Men must speak out to end the practice of female genital mutilation (FGM) rather than regarding it as a “women’s issue”, campaigners have said.
The Men Speak Out project, launched on Friday in Brussels, is the first pan-European campaign to engage men in the prevention of FGM.
Naana Otoo Oyortey, the executive director of Forward, a leading charity working in the UK to end the practice, which is part of the Men Speak Out project, said: “So far the whole campaign around FGM has predominantly been focused on women. But research from Unicef in 2013 found a fundamental disconnect between the views of men and women on FGM.
“Women think they are doing it for men because men want it. But men do not really understand why women are doing it.
“We felt it was important to focus on men because that is not something that has been done in Europe.”
The project, which was launched to coincide with today’s International Day of Zero Tolerance for FGM, will recruit men in the UK, Belgium and Holland who come from communities where FGM is practised, to work as peer educators.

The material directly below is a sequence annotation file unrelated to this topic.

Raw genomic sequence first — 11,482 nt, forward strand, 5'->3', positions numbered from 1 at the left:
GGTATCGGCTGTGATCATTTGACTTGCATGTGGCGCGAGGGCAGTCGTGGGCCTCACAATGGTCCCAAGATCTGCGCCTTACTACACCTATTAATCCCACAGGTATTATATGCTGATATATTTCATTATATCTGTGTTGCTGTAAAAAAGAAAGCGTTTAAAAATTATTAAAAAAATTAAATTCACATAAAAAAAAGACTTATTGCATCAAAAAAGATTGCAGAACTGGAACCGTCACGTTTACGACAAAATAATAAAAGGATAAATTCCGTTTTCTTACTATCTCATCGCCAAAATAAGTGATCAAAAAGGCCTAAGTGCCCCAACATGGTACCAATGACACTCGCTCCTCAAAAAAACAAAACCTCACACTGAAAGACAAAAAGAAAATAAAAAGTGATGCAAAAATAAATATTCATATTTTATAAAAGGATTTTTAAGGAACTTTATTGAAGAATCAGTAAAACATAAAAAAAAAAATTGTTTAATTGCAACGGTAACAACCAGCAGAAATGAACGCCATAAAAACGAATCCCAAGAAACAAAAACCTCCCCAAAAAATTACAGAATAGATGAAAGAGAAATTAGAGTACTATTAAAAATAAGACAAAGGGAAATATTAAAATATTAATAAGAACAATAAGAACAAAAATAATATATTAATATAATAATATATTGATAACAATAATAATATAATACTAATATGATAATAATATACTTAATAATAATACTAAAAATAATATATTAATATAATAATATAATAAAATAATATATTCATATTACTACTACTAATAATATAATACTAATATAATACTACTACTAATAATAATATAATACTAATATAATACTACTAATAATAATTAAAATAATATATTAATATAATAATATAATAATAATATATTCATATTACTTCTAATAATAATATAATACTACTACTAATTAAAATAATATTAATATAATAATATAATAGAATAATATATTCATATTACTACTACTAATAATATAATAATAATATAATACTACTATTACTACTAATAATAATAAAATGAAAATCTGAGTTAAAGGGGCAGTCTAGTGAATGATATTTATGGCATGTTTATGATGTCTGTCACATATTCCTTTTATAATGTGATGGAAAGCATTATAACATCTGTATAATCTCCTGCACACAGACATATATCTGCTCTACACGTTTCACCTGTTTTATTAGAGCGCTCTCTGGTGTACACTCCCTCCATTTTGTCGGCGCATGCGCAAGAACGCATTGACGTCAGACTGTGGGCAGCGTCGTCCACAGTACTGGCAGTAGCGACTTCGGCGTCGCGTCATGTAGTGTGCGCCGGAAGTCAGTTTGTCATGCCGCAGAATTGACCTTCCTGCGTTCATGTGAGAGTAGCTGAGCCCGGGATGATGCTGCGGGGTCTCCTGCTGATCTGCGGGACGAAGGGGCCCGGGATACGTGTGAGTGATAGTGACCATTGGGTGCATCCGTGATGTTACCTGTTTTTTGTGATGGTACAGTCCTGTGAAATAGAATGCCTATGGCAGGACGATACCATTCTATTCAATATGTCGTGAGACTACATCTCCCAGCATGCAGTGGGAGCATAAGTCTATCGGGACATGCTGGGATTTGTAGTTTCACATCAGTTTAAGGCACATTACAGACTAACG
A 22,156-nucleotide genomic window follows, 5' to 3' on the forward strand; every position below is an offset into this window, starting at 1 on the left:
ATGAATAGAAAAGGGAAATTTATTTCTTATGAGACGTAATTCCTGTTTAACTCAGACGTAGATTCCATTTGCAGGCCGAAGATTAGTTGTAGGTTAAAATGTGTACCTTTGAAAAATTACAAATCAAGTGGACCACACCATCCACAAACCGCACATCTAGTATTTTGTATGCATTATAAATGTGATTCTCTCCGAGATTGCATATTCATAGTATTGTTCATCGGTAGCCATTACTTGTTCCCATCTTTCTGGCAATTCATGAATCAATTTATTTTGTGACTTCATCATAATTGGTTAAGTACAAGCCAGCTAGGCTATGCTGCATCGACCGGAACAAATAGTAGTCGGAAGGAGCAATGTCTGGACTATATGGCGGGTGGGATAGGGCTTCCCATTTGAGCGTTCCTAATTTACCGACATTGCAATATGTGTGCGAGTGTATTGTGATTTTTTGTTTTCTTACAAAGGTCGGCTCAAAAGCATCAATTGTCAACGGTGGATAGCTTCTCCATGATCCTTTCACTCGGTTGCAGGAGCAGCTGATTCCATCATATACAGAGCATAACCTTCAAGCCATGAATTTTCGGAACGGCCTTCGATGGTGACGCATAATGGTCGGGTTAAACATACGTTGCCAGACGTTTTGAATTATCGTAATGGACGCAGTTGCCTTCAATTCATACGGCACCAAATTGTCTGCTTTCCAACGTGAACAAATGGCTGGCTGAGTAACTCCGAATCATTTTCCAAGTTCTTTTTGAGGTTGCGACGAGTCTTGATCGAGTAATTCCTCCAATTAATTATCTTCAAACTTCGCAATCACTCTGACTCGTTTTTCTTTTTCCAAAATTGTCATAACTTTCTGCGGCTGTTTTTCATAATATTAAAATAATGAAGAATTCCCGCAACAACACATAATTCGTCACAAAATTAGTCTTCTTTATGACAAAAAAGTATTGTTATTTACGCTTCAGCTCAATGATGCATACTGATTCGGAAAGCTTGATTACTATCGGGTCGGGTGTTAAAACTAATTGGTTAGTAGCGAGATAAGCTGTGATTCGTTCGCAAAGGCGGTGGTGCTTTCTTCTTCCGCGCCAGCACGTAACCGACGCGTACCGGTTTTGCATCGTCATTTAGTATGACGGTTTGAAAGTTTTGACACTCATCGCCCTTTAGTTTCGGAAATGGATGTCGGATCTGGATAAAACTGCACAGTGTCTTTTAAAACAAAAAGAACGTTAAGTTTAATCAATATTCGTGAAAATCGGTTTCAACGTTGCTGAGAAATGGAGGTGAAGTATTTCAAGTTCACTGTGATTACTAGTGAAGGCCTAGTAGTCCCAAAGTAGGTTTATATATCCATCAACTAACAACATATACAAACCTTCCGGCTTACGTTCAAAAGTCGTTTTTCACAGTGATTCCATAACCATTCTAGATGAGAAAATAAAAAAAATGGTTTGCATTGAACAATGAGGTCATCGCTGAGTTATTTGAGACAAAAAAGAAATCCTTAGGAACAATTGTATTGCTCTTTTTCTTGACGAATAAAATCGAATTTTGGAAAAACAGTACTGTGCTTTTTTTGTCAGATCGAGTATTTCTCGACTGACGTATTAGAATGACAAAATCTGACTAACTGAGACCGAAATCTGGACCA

The project is led by Gams Belgium, working with Forward in the UK, Himilo Foundation in The Netherlands and the Institute of Tropical Medicine in Antwerp.
Solomon Amare Zewolde, Forward project researcher for Men Speak Out said: “For many years I have been talking to men in my community about the negative effects of FGM on girls and women.
“I noted that many men did not want to discuss this subject, or kept silent – deciding to only marry women who have undergone FGM, thus perpetuating the continuation of the practice.
“Women have been championing this cause for decades with little or no support from men in the community.
“I am honoured to join Forward and this project to say that ‘it’s my issue too’ and should be that of all fathers, husbands, brothers and uncles in communities where FGM continues.”
A case of FGM is reported in England every 109 minutes, according to official health figures.
From April 2015 to September 2015, 2,421 instances of mutilation were reported – the latest full six months of figures published by the Health and Social Care Information Centre this week.